It’s a bit of a boring subject – but one that I think bears repeating. A strong marriage, like anything worthwhile, takes a lot of work, a strong commitment and a consistent maintenance plan.
I think our day to day activities have a bit of a hierarchy. First we have the demands of work and child rearing. These things take the majority of our time. At the next level, we have personal chores which aren’t vital but need to get done such as weekly calls to our parents, washing the car, taking the dog to the groomer, etc. After you throw in going to the gym three times a week it leaves most of us with barely any time for ourselves. The little time we do have we want to reserve for things that are fun or relaxing. On the surface, the idea of adding another ‘chore’ to our list isn’t very appealing – but marriages need to be a priority and can’t just be added to the schedule when it’s convenient or when you are in crisis.
Everything else in our lives – from our teeth to our cars – need to be looked after and maintained. Why should it be any different for the biggest relationship you will ever know? I think it’s vitally important to have at least a once a week ‘check in’ with my spouse to make sure we are on the same page with the events in our lives and to ensure there isn’t some hidden resentment waiting to pounce. We literally have an alarm on our phones to remind us each Saturday that it’s time for our 20 minute ‘marriage meeting’. Marriages are filled with sacrifice and hard work so it’s nice to take time to thank each other for something they did that made the day easier, or to lend an ear to one another as we try to solve a personal problem. A lot of time we don’t realize something is bothering us until we start talking it through and then the 20 minutes turns into a much longer discussion.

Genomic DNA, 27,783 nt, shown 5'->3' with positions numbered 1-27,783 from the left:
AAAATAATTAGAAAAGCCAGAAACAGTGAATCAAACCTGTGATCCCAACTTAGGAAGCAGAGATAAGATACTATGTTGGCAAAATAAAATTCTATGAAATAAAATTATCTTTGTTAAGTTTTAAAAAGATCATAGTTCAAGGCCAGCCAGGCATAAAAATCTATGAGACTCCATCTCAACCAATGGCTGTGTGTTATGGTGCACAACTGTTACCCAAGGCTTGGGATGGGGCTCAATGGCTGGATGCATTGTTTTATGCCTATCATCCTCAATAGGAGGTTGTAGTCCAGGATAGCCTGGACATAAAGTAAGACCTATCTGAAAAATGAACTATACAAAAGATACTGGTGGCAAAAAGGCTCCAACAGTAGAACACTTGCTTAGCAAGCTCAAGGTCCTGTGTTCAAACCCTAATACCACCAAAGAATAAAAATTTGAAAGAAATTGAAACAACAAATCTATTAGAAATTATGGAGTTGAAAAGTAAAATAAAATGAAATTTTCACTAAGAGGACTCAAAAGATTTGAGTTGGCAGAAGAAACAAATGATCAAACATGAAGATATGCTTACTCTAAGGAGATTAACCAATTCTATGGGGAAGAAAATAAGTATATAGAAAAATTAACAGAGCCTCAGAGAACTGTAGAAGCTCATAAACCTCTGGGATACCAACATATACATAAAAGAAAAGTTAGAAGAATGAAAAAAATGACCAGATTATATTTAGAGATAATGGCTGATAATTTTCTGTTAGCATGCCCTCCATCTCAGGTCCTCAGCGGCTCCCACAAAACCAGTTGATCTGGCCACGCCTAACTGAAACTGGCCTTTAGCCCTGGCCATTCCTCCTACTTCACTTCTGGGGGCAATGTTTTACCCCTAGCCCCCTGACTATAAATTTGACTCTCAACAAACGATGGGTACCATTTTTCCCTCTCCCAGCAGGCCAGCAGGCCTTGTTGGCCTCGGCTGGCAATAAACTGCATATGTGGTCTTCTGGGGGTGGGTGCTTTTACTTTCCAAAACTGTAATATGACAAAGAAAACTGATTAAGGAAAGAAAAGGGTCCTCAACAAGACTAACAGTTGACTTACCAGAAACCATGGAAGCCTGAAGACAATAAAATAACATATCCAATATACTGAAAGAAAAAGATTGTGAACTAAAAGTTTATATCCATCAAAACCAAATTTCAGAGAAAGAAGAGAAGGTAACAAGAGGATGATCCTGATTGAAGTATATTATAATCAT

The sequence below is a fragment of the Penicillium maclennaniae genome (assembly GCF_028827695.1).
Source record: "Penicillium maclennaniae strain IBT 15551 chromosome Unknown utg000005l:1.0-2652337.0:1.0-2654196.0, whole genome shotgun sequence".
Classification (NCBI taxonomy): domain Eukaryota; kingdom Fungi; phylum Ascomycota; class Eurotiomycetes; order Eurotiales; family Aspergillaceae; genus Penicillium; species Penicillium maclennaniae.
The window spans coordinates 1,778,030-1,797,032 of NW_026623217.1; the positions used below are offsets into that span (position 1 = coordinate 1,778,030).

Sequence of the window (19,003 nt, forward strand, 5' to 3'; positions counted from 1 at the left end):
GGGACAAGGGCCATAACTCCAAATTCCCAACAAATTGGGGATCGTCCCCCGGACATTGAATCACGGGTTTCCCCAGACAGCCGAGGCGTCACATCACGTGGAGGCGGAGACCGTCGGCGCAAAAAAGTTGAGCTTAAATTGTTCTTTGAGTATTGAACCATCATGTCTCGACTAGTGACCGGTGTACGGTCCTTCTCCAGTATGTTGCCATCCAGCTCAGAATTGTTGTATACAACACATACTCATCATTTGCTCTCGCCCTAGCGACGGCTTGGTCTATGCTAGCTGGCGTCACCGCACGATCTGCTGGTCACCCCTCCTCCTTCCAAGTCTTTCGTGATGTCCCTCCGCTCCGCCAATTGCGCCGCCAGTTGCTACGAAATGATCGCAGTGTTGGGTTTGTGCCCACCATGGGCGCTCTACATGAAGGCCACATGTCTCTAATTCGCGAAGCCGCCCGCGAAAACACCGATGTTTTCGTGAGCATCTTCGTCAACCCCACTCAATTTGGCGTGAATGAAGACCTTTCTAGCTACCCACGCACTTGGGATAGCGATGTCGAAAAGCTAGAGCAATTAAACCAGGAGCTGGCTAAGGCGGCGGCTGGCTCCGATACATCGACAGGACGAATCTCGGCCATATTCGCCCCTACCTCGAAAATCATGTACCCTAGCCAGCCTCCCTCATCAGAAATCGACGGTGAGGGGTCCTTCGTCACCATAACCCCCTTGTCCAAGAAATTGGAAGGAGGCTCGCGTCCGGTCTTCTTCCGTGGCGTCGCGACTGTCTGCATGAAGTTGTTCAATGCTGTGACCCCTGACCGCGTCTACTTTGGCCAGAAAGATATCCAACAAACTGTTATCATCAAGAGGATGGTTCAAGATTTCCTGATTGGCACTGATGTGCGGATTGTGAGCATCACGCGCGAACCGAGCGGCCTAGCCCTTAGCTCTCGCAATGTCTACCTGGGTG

Of course, going to a couples therapist is the best way to make sure communication stays on track – but most people tend to just see a counselor when things have gone horribly wrong. Once the crisis is past, we go back to our normal (non- communicative) routine. I think this is a mistake. If nothing else, the fact that there was a crisis (in my case it was marital infidelity) shows that the relationship itself wasn’t strong enough to handle transparency. Our scheduled weekly chats offer us an uninterrupted time to share, reflect, request and practice the not so simple skill of communicating. It makes us feel like we are truly a team and in team like fashion it makes us both stronger as individuals.